# [gmx-developers] Question on SHAKE equations

David van der Spoel spoel at xray.bmc.uu.se
Mon Jun 10 12:15:08 CEST 2013

On 2013-06-10 10:57, "Pablo García Risueño" wrote:
> Thank you very much for the answer. It is said that:
>
> "A practical issue is that not many people use shake, since LINCS works in
> parallel too."
>
> But I thought that SHAKE was used when bond angles are constrained, this
> is when bond lengths of heavy atoms are constrained (since bond lengths of
> heavy atoms and bond angles of hydrogen have the same period). Isn't this
> correct?
>
That's up to the user, but LINCS can be used too for angles when the
number of iterations is increased a bit (although not too many people
use angle constraints either). Nevertheless gromacs supports the shake
algorithm and hence it should work.
> Thank you very much
>
>
>
>> On 2013-06-07 19:26, "Pablo García Risueño" wrote:
>>> Dear Gromacs developers
>>>
>>> I am studying the Gromacs implementation of the SHAKE algorithm. As far
>>> as
>>> I know, it corresponds to the cshake procedure, which lies in the
>>> shakef.c
>>> file, and the equation (5.6) of the SHAKE paper
>>> (see http://www.sciencedirect.com/science/article/pii/0021999177900985)
>>> is
>>> essentially in
>>>
>>> acor = omega*diff*m2[ll]/rrpr
>>> lagr[ll] += acor;
>>>
>>> where the relationship between variables is:
>>>
>>> SHAKE var               Gromacs var
>>>                             omega=1
>>> d^2 - (r')^2               diff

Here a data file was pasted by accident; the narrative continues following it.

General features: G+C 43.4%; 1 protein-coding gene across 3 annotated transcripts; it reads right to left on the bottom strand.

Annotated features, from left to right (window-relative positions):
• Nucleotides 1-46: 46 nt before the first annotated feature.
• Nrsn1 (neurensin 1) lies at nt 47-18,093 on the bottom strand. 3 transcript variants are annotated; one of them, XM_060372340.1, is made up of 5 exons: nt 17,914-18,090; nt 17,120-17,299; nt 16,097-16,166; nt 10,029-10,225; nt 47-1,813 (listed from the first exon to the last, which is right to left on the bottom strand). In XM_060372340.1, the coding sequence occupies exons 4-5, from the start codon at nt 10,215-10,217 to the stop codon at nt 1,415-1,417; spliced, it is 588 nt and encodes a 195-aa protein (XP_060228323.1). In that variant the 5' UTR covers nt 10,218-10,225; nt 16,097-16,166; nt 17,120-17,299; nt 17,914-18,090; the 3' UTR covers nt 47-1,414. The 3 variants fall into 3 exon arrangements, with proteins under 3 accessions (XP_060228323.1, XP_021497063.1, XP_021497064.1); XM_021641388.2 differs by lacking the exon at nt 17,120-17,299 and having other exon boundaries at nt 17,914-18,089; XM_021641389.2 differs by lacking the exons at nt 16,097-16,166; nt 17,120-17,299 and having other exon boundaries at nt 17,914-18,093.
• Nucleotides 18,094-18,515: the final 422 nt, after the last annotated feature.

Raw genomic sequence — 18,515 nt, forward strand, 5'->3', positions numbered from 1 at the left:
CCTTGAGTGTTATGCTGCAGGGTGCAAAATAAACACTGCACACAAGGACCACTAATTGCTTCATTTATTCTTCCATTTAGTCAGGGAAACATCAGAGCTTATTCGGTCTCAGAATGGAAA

>>> 1/(2(1/m_i+1/mj))          m2[ll]
>>> \vec{r}_{ij}\cdot\vec{r}'_{ij}  rrpr
>>> g                         lagr[ll]
>>>
>>> being ll the constraint index. However, I think that the term
>>> proportional
>>> to g^2 in the equation (5.6) of SHAKE paper is not in the Gromacs code.
>>> This term is relatively small, but I was assuming that it is not
>>> negligible. Could some developer explain me whether this term is
>>> neglected, or it is included in the calculations elsewhere?
>>>
>>
>> I don't have the complete overview, so I will assume your observation is
>> correct.
>> Since the algorithm is iterative the second term may not be needed,
>> although it might be converge in fewer iterations with it.
>>
>> A practical issue is that not many people use shake, since LINCS works
>> in parallel too.
>>
>>> Thank you very much. Best regards
>>>
>>>
>>>
>>> --
>>>
>>> Dr. Pablo García Risueño
>>>
>>> Institut für Physik und IRIS Adlershof, Humboldt Universität zu Berlin,
>>> Zum Grossen Windkanal 6, 12489 Berlin, Germany
>>>
>>> Tel. +49 030 209366369
>>>
>>
>>
>> --
>> David van der Spoel, Ph.D., Professor of Biology
>> Dept. of Cell & Molec. Biol., Uppsala University.
>> Box 596, 75124 Uppsala, Sweden. Phone:	+46184714205.
>> spoel at xray.bmc.uu.se    http://folding.bmc.uu.se
>> --
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>>
>
>
> --
>
> Dr. Pablo García Risueño
>
> Institut für Physik und IRIS Adlershof, Humboldt Universität zu Berlin,
> Zum Grossen Windkanal 6, 12489 Berlin, Germany
>
> Tel. +49 030 209366369
>

--
David van der Spoel, Ph.D., Professor of Biology
Dept. of Cell & Molec. Biol., Uppsala University.
Box 596, 75124 Uppsala, Sweden. Phone:	+46184714205.
spoel at xray.bmc.uu.se    http://folding.bmc.uu.se